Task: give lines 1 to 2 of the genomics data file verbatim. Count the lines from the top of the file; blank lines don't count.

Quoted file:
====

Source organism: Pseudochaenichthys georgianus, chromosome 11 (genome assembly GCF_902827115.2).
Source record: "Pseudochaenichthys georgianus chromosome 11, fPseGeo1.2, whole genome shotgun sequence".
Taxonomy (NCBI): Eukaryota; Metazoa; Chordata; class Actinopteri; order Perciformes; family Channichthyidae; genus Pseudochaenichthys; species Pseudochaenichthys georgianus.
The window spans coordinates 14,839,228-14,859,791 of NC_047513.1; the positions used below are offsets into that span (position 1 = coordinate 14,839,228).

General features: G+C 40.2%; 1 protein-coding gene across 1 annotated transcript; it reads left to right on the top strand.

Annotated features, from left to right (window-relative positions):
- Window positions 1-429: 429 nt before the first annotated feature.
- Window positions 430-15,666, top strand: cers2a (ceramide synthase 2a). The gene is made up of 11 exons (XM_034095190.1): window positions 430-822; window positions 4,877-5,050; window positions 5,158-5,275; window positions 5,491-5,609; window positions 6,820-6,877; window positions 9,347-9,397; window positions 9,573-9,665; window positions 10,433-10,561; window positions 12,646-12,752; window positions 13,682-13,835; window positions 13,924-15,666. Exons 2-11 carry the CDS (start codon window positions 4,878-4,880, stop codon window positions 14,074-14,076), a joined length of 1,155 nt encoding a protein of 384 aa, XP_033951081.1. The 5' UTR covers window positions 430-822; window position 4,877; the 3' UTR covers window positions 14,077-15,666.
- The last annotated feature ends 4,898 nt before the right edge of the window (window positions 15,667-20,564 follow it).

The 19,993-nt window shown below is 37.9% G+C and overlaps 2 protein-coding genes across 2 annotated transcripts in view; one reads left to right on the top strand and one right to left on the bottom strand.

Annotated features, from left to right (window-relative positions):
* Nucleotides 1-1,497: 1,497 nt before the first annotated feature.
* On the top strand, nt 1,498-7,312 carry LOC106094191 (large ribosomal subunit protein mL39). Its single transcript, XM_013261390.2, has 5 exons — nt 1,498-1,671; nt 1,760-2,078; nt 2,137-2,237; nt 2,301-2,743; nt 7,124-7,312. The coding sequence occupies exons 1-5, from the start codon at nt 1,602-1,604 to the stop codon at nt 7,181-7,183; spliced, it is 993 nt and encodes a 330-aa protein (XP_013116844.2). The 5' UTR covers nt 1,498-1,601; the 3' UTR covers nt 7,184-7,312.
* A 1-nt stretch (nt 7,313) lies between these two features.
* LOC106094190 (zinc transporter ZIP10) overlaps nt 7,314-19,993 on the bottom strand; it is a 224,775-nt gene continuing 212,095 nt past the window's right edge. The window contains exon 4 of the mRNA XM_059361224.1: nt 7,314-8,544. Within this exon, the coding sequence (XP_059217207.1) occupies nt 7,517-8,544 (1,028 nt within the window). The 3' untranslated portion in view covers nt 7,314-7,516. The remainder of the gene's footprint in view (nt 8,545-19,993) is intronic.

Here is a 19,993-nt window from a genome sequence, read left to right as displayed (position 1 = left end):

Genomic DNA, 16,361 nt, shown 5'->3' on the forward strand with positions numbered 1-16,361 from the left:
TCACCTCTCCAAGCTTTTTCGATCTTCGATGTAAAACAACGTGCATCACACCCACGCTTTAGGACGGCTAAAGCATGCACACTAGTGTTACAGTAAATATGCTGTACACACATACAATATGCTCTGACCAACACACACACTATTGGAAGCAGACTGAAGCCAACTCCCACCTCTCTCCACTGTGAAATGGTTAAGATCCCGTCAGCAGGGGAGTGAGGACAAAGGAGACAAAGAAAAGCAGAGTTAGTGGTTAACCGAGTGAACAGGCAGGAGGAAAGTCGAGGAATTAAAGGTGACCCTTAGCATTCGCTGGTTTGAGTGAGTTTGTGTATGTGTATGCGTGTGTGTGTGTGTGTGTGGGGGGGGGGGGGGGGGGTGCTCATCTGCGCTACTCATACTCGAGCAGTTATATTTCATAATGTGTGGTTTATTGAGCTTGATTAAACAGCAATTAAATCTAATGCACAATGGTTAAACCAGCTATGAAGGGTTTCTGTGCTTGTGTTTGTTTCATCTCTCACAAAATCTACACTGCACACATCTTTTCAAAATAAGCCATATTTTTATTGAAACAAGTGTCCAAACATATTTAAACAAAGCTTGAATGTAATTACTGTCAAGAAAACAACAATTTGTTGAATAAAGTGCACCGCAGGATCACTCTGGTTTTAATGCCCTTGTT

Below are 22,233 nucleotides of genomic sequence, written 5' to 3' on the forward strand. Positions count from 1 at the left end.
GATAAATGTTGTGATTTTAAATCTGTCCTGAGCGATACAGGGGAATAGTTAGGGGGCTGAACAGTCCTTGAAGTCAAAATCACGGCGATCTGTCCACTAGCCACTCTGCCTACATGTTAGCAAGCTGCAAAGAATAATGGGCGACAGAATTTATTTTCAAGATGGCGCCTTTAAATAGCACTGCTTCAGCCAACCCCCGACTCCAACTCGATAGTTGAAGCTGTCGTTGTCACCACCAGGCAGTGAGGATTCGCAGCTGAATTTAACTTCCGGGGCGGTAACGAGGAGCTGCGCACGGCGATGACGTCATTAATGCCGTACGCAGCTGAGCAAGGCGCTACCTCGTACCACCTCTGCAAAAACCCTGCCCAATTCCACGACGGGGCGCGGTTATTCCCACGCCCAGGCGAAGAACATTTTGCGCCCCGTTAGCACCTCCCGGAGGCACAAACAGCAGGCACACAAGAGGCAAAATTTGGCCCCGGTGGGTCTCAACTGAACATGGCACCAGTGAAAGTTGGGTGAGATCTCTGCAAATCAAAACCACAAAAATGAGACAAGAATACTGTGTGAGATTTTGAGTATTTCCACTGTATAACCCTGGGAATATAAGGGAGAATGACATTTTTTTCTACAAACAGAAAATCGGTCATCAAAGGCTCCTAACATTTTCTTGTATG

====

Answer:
Source organism: Pseudochaenichthys georgianus, chromosome 11 (genome assembly GCF_902827115.2).
Source record: "Pseudochaenichthys georgianus chromosome 11, fPseGeo1.2, whole genome shotgun sequence".